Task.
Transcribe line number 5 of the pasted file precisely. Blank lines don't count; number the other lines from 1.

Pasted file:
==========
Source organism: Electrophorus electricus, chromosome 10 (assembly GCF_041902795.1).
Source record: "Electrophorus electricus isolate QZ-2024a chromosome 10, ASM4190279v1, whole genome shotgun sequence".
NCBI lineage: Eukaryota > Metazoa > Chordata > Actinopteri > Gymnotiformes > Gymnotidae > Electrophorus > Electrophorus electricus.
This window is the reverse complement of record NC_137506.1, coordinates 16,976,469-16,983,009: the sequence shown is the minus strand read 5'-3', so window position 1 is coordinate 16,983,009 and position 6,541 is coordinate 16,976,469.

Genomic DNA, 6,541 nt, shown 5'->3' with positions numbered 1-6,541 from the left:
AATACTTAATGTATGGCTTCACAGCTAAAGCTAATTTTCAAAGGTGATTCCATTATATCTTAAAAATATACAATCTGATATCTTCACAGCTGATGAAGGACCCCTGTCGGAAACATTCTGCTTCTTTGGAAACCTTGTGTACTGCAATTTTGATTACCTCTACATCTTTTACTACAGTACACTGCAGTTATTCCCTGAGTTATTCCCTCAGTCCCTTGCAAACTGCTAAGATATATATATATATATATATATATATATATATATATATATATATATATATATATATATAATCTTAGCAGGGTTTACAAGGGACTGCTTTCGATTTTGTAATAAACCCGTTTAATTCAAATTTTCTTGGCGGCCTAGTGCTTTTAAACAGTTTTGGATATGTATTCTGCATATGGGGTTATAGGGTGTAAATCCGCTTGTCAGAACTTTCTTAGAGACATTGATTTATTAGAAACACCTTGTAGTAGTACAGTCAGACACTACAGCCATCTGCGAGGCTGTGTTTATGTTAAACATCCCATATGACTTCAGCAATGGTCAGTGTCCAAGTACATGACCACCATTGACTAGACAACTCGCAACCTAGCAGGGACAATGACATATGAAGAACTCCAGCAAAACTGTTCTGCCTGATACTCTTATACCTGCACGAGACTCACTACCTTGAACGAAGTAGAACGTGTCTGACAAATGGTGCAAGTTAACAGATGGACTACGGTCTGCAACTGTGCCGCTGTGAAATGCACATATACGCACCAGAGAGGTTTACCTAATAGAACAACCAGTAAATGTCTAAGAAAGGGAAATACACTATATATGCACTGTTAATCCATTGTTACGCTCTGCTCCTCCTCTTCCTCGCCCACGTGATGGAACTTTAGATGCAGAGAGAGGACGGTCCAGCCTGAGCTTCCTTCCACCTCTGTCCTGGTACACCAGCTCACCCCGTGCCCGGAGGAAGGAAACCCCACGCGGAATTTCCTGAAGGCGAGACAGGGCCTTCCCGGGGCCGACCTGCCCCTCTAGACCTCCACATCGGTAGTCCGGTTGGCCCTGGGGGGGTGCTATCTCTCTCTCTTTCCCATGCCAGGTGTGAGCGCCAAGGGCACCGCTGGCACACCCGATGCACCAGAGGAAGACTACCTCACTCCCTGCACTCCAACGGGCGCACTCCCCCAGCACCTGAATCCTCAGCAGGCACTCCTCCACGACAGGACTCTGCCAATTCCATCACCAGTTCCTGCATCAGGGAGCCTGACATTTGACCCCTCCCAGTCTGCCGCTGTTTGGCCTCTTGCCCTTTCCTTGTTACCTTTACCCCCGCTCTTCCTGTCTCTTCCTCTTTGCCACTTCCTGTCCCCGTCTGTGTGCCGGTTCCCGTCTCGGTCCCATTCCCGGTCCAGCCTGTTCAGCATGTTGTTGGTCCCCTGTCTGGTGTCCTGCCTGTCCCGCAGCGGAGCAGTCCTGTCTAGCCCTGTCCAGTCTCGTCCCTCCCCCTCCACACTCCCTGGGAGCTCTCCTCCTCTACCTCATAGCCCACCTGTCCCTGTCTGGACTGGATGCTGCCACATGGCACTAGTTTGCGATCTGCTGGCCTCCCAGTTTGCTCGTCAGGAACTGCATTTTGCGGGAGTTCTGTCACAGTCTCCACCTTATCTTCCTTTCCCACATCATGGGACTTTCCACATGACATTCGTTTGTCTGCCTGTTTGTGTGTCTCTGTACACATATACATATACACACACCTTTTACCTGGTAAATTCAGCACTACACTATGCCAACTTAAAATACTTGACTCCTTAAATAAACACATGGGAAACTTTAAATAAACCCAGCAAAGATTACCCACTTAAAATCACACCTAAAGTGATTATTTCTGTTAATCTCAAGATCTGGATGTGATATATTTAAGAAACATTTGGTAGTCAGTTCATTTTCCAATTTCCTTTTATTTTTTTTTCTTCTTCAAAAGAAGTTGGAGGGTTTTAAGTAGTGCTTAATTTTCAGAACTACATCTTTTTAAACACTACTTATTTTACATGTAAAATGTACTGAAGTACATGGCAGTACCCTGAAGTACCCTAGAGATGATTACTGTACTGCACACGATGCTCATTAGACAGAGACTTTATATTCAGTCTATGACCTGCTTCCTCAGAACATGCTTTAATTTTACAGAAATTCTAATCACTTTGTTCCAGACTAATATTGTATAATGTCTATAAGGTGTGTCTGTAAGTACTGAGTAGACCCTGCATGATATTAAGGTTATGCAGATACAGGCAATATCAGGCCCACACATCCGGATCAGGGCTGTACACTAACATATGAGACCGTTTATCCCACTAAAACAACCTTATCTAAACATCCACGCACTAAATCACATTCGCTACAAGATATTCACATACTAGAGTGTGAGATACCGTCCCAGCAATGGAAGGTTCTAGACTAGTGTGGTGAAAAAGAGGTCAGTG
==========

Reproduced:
Genomic DNA, 6,541 nt, shown 5'->3' with positions numbered 1-6,541 from the left: